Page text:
I’m going to zoom back in from the whole scary question of whether or not the economy is really going to collapse, and look at a little part of the solution to whatever happens: urban livestock! Yes, you too can be a farmer! I’m talking to you, city slicker! And I suppose I’m talking to myself, since I have not yet gotten with the urban-livestock program. Nevertheless, I don’t think my lack of action should prevent me from sharing a really cool idea.
Whatever happens with the various bailouts and stimuli and deflation, people are going to eat eggs.
Many cities allow small numbers of chickens (maybe including Chicago! but nobody is quite sure!) so some minimal level of chicken farming is fairly accessible. There is even a website for chicken-farming fans. Some folks have even pushed the envelope into other types of livestock in fairly urban places.
For example, Novella Carpenter is raising goats and all sorts of other critters at Ghost Town Farm in Oakland, Calif. She is also offering classes on how to tan cute little bunny hides! I’m not sure how she does it, but am very curious to check out the farm tour next month. I also should note that she’s got a book coming out and seems like an unusually sharp person.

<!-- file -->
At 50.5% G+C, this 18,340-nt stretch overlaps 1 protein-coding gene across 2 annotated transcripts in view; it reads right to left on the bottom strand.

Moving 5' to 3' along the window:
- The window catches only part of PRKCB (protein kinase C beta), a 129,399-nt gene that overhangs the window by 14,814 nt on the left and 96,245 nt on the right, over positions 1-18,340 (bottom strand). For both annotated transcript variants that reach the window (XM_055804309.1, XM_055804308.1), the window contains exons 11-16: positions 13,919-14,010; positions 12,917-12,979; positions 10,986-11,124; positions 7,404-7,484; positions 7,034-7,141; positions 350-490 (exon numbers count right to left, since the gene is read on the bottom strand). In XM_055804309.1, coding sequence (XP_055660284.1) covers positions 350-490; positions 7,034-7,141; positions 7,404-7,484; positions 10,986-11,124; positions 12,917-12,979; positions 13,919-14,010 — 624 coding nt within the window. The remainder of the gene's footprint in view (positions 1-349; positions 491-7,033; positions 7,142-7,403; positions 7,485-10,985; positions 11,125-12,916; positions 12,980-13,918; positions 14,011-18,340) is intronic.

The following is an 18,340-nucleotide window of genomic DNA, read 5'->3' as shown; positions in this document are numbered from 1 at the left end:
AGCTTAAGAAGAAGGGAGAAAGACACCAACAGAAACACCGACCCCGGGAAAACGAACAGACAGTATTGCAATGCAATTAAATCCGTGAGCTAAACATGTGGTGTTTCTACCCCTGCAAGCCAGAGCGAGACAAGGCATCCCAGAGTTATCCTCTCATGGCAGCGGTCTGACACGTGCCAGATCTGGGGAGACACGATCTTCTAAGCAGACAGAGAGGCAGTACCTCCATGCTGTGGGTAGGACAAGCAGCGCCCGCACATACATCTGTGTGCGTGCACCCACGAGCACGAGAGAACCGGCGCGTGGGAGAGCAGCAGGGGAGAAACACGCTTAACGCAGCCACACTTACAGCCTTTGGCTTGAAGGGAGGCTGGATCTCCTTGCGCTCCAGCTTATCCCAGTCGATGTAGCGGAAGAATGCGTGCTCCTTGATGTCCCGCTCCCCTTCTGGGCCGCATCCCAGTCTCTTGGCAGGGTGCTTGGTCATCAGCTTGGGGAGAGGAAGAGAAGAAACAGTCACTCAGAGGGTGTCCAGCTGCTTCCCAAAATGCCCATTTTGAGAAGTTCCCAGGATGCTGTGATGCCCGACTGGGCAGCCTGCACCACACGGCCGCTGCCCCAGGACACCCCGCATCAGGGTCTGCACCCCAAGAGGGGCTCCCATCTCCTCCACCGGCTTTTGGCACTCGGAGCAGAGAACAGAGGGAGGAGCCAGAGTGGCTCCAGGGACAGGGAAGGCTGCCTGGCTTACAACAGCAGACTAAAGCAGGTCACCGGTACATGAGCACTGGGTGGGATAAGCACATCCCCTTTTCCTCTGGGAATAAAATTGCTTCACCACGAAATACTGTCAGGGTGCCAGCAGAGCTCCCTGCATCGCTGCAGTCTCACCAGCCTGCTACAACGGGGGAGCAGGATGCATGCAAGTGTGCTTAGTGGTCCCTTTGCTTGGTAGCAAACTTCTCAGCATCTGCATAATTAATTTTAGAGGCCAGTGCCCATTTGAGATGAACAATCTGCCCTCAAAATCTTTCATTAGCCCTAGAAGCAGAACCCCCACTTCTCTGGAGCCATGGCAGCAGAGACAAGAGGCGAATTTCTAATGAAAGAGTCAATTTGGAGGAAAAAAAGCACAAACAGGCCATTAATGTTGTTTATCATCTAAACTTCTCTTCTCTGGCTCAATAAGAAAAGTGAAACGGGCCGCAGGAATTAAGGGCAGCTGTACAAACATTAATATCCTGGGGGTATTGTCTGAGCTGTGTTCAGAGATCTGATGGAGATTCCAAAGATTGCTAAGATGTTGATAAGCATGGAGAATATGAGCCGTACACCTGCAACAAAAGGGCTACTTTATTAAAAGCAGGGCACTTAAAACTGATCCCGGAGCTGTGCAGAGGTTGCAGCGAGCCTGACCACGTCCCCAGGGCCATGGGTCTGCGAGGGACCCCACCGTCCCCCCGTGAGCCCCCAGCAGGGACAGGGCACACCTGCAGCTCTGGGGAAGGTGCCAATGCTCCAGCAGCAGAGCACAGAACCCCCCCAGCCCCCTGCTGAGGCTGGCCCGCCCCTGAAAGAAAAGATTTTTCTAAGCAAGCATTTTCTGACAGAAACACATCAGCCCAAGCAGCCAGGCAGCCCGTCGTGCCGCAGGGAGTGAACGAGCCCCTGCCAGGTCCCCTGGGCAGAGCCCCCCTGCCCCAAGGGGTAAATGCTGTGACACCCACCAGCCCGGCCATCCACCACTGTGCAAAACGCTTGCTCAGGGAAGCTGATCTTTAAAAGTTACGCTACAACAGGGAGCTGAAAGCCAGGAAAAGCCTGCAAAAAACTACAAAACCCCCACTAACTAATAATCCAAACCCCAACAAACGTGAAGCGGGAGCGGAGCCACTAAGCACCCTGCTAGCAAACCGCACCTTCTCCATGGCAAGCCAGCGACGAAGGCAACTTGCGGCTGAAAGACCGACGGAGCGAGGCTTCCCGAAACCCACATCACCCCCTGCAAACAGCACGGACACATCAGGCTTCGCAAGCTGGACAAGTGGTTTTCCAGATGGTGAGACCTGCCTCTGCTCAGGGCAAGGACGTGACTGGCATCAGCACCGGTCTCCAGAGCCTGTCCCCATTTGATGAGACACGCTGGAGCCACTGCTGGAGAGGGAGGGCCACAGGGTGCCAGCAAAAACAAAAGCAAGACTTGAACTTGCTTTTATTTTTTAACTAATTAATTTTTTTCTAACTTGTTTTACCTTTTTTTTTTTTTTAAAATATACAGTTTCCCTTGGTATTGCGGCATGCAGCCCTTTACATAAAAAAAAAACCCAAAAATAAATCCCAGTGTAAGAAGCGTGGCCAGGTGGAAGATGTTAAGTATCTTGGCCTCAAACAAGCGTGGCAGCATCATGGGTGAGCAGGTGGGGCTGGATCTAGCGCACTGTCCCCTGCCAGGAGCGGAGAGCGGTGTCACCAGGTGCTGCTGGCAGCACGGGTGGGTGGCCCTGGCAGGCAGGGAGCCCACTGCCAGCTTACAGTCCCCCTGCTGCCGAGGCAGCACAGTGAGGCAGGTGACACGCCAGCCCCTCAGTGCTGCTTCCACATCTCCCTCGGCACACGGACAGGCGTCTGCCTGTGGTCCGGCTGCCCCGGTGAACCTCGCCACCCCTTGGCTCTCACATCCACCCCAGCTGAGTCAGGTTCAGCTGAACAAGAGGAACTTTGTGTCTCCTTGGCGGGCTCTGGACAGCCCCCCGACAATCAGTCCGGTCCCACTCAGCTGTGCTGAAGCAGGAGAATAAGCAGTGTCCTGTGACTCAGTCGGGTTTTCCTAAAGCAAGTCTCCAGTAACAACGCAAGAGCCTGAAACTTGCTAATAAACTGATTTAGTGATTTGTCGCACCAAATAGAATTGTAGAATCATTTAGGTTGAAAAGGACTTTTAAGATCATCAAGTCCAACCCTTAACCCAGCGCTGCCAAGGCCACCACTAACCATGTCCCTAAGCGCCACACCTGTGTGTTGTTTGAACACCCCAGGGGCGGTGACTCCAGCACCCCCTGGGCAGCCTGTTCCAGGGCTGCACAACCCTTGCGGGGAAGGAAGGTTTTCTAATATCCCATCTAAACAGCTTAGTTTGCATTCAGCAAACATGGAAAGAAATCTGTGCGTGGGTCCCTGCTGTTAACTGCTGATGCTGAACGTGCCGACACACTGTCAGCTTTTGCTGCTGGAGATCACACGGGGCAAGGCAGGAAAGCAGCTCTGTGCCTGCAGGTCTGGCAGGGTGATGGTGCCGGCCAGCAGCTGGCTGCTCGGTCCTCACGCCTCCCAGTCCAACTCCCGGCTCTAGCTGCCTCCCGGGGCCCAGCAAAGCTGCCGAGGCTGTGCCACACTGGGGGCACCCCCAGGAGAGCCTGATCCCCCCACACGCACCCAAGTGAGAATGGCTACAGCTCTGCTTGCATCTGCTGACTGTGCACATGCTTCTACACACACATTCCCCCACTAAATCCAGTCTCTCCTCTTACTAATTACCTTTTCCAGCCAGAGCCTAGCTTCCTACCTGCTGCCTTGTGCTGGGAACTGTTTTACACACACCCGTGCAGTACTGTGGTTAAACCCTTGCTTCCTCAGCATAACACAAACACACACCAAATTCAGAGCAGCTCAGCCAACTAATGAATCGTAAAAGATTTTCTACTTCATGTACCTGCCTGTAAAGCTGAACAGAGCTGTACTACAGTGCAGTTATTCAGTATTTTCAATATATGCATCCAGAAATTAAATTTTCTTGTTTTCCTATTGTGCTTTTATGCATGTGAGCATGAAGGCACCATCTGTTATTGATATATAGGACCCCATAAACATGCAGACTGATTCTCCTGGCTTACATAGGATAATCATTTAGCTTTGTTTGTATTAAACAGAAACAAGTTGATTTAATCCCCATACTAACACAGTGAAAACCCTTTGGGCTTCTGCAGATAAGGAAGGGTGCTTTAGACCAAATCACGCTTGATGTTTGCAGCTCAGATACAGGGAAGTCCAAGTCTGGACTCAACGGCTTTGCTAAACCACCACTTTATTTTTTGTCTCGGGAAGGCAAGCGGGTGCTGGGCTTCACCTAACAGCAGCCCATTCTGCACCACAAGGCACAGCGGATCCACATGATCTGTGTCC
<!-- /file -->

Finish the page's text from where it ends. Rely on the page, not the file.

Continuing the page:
Of course, not everyone is ready to go all out with urban farming and get cows and such. Nor is everyone’s next door neighbor ready for that. Heavens no.
And of course, even chickens live a very long time, which might be more of a commitment than some people might want. So some folks are starting to do chicken co-ops (which are not to be confused with chicken coops, nor with my blogger name). In Portland, Ore. there is a group of folks who have launched a chicken co-op at Zenger Farm, on the urban outskirts. They share tasks with weekly shifts, and do joint projects and just generally get their eggs really smartly.
This is a great solution for those of us who want to dabble in livestock but aren’t quite ready to go all-out like Superurbanfarmer Novella. And once we are setting up cooperative farming projects, why not other animals too? This could provide a way for new veggie-farmers to focus on that trade while someone else takes care of bringing the manure.